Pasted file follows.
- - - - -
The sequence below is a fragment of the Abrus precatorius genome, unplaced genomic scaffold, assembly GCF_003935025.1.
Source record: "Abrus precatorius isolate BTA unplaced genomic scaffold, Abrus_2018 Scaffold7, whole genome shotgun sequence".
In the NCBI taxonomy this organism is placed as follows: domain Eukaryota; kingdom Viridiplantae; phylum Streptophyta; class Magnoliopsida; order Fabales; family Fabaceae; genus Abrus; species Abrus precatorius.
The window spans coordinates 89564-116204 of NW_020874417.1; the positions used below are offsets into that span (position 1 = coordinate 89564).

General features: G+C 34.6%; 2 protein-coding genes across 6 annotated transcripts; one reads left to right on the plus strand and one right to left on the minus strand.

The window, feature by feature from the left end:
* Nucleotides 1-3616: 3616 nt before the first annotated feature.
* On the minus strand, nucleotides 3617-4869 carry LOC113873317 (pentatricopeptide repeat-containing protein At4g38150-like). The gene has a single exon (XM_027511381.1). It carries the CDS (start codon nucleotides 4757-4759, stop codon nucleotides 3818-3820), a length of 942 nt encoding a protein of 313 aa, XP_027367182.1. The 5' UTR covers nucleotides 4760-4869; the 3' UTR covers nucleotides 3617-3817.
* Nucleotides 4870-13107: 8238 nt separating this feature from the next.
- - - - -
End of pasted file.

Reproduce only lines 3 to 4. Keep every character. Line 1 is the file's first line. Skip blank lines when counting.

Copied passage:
In the NCBI taxonomy this organism is placed as follows: domain Eukaryota; kingdom Viridiplantae; phylum Streptophyta; class Magnoliopsida; order Fabales; family Fabaceae; genus Abrus; species Abrus precatorius.
The window spans coordinates 89564-116204 of NW_020874417.1; the positions used below are offsets into that span (position 1 = coordinate 89564).